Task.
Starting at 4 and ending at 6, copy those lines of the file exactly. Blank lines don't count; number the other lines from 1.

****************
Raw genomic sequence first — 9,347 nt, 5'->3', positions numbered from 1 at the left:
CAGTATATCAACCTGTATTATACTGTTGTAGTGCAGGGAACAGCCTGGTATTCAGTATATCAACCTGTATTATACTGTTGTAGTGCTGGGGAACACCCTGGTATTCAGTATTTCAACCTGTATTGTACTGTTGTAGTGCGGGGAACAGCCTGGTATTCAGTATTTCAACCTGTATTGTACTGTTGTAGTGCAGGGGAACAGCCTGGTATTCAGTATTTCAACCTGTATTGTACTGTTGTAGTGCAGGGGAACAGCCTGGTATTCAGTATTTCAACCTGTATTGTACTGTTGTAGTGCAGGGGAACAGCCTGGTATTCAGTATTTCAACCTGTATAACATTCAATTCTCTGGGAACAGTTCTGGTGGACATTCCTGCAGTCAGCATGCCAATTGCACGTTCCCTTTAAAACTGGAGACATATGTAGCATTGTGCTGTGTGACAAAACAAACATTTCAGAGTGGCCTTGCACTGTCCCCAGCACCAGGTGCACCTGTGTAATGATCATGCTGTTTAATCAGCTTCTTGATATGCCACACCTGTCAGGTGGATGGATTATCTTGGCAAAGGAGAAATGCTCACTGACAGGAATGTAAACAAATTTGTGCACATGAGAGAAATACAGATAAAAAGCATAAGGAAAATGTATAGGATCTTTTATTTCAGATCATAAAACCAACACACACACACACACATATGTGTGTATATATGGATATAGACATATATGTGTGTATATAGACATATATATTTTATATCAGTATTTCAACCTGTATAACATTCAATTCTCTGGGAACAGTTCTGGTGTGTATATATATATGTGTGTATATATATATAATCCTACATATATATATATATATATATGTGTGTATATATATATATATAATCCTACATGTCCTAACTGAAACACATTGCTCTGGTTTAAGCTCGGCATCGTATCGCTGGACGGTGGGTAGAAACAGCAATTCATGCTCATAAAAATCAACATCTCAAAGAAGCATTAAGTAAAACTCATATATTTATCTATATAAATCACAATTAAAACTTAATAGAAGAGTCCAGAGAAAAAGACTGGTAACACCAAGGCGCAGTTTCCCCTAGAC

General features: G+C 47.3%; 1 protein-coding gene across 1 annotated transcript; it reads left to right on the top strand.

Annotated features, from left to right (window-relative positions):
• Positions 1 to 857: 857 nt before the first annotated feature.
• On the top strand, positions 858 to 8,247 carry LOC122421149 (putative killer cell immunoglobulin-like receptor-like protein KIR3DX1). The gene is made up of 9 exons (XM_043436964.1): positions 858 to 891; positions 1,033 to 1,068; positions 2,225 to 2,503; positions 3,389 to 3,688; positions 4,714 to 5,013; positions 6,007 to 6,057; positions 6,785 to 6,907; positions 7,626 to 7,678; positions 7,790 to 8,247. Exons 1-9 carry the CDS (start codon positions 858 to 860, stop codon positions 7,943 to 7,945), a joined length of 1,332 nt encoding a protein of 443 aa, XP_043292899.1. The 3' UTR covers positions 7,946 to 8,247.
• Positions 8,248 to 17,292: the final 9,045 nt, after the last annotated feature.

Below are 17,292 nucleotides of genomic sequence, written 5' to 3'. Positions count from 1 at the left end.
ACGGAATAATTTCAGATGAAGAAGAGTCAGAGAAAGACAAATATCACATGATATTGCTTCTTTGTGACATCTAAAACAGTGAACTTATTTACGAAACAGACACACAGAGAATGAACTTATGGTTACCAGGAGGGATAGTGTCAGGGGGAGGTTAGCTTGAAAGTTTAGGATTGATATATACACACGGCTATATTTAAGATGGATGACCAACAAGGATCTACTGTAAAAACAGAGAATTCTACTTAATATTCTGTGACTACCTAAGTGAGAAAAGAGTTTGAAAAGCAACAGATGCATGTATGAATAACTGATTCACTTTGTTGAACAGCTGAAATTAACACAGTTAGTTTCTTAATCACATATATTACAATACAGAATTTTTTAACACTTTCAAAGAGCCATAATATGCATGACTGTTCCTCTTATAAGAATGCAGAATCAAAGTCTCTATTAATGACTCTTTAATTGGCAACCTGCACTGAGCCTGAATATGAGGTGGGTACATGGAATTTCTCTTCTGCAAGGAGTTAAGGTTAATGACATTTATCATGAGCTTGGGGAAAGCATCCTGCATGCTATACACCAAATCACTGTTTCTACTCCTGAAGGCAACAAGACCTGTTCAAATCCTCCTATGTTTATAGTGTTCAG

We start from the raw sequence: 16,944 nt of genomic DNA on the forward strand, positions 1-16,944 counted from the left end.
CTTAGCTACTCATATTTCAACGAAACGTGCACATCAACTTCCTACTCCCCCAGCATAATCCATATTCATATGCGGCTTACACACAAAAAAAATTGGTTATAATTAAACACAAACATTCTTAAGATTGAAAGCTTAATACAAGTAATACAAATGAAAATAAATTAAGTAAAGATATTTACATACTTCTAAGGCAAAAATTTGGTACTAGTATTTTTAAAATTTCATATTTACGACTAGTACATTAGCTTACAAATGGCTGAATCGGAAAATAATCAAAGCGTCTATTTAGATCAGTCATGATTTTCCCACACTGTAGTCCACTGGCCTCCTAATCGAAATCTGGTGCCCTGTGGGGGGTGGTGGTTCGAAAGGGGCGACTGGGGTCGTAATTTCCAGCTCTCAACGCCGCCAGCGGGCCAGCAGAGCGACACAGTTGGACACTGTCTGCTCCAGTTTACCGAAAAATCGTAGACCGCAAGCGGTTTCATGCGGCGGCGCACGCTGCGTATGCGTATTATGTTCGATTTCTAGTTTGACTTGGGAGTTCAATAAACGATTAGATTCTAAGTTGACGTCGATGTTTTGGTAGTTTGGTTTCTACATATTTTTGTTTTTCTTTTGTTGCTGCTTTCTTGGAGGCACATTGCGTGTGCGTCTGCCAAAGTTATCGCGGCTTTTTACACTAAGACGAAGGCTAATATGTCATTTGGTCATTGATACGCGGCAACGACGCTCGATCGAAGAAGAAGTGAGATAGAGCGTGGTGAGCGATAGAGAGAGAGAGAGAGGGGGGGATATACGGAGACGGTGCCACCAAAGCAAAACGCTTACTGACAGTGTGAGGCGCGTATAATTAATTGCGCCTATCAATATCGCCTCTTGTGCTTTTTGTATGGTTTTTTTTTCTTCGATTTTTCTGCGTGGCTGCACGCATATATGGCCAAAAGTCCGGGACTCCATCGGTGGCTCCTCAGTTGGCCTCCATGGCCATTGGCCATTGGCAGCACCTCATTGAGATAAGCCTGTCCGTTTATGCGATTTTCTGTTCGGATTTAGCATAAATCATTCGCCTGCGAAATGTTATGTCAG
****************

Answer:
Annotated features, from left to right (window-relative positions):
• Positions 1 to 857: 857 nt before the first annotated feature.
• On the top strand, positions 858 to 8,247 carry LOC122421149 (putative killer cell immunoglobulin-like receptor-like protein KIR3DX1). The gene is made up of 9 exons (XM_043436964.1): positions 858 to 891; positions 1,033 to 1,068; positions 2,225 to 2,503; positions 3,389 to 3,688; positions 4,714 to 5,013; positions 6,007 to 6,057; positions 6,785 to 6,907; positions 7,626 to 7,678; positions 7,790 to 8,247. Exons 1-9 carry the CDS (start codon positions 858 to 860, stop codon positions 7,943 to 7,945), a joined length of 1,332 nt encoding a protein of 443 aa, XP_043292899.1. The 3' UTR covers positions 7,946 to 8,247.